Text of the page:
The Grand Canyon is surprisingly well-managed. Unlike the Niagara Falls (on the Canadian side mind you) which is a scrum of casinos and hotels right next to the main attraction, jostling for water views, and massive tour bus after massive tour bus disgorging tourists right on the spot, many of the best lookouts are only accessible by the free shuttle service run by the park, putting a cap on numbers even at the busiest periods (although creating lines at some bus stops). As with elsewhere the National Park camp grounds were well laid-out and maintained. Impressive.
From the Grand Canyon we drove to Las Vegas for a forgettable night in a casino then on for what would be the best day's drive of the trip: Reno to the Sierra Nevada's via Death Valley.
This is a drive that really sums up the incredible extremes and experiences of America, taking us past the lowest place in North America (282 ft/86 meters below sea level in Death Valley) and then, two hours later, the highest place in the lower 48 states (Mt Whitney in the Sierra Nevada range, 14,494 ft/4,418 meters). We would go within a handful of miles to the oldest organism on the planet, the 4,700 year-old Ancient Bristlecone Pine and the world's largest tree's, the 300 ft-tall giant sequoia's.
Death Valley is also where the hottest temperature was ever recorded in America, 134F/56C, in 1913. It was a mere 118F/48.5C the day we were there. It was like stepping into an oven, my mouth dried instantly and sweat disappeared almost as quickly as it could form. It was a dry, relentless heat, which sat like a blanket over the stark white desert. We experienced the heat in full by following the instructions of a sign which suggested turning the air conditioning off so as not to risk overheating the engine. I half expected a “just kidding, welcome to Death Valley” sign 10 miles down the road but it never came. The terrain alternated from folded rock hills to salt flats to sand dunes, with an oasis or two adding patches of green to the bleached landscape. It was very beautiful, and I felt thrilled to have had the genuinely new experience of experiencing such intense heat.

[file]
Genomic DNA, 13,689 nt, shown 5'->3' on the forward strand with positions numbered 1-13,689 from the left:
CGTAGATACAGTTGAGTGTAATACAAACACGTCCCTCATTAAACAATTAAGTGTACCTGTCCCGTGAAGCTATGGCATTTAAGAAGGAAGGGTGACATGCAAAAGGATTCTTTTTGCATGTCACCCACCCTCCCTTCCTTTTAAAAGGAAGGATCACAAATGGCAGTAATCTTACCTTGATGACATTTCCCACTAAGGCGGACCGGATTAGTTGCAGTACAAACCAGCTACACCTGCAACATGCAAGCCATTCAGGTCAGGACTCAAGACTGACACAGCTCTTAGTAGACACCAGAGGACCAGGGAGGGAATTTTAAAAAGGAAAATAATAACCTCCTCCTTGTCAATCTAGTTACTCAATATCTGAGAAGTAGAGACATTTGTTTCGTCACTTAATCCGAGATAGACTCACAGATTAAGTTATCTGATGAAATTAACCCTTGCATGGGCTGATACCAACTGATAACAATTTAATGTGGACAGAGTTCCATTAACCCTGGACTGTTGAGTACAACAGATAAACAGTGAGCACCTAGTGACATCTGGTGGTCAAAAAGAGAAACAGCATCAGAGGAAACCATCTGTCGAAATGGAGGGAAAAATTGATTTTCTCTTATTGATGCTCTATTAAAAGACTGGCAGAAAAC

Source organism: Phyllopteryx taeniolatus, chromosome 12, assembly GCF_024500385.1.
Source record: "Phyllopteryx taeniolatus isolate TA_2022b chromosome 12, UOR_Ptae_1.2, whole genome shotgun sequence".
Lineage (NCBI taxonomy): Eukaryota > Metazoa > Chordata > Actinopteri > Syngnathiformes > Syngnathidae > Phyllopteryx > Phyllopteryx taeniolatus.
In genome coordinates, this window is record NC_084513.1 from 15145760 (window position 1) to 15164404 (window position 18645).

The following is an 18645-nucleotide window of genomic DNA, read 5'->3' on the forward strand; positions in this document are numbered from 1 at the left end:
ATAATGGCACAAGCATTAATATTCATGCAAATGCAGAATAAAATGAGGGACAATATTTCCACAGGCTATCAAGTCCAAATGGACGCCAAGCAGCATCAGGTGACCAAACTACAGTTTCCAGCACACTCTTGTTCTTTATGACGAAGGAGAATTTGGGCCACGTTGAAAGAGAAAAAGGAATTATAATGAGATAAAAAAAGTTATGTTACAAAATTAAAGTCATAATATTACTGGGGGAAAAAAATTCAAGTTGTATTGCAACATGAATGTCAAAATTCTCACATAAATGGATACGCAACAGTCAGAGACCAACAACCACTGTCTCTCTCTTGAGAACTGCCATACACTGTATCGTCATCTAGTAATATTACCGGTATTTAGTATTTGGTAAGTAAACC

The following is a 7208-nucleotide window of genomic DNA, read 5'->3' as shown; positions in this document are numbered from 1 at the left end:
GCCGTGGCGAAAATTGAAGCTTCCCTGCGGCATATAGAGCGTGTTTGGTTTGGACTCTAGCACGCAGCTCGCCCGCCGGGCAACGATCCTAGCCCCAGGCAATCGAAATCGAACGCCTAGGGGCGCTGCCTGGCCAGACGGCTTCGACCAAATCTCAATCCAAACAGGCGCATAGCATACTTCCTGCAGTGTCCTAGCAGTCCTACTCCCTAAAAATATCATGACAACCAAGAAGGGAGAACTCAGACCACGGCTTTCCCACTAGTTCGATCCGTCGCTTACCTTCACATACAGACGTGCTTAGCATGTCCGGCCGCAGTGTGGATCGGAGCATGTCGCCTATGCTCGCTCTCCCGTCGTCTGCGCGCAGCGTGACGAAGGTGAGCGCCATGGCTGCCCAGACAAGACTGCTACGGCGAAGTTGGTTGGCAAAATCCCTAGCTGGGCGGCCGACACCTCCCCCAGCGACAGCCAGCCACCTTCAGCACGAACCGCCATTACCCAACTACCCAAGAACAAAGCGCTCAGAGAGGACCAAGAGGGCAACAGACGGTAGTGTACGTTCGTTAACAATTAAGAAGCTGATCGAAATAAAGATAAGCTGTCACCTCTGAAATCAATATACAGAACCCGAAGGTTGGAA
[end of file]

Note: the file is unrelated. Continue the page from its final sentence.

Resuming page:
Coming out of Death Valley you go from below sea level, up and over a 7,000 ft pass, back to near sea level as you cross a flat valley then over another, even higher pass, through a pass in the well-named and seemingly-lifeless White Mountains only to see the Sierra Nevada's, a line of mountains all over 10,000 ft marching North-South before us, blocking all progress to the West. It's a wild and exhilarating drive, full of hairpin turns, sheer drop-offs and epic views.
We turn North, shadowing the eastern flanks of the mountains. The nearest pass to the West was 150 miles to the North, through Yosemite National Park. We spent two nights at the Big Pine Creek campground, not far from Bishop, nestled in the folds of the Sierra Nevada's. The Western slopes of the range is lusher and more famous with Kings Canyon and Sequoia National Parks alongside it. The Eastern side is in the rain shadow so the slopes are largely bare, the vegetation more hardy and modest. But looking up from our campsite to the snow caps of the mountains directly above us, an ice melt-fed stream absolutely smashing its way down the valley fold alongside us, it was more than beautiful-enough.
We had our second day off here, going for a hike, taking refreshing dips in the freezing-cold stream, playing with circus toys, reading and napping. It was very relaxing knowing we were within an easy drive of our destination and the weather was perfect, warm with a breeze by day, cool enough to enjoy the fire by night.
Finally our journey was coming to an end. J had a 2pm flight leaving from SFO and we were flying to Australia to get our new visas that very night. Even this final drive was filled with delights. Seeing more of the Sierra Nevada's on our way North, going West across Yosemite (where I saw beavers!) and crossing the agricultural middle of California, seeing grape, orange and wheat fields. Then onto a 10-lane freeway and into San Francisco we swept. We had crossed 9 states and the District of Columbia, driving over 3,500 miles in 11 days. I'm so glad I was able to do the great American road trip while I was here and see some of the parts of the country I've only ever flown over. I'd absolutely recommend the drive to anyone who has the time to enjoy it. I only wish we'd had twice as long!
You can see a larger collection of photos here.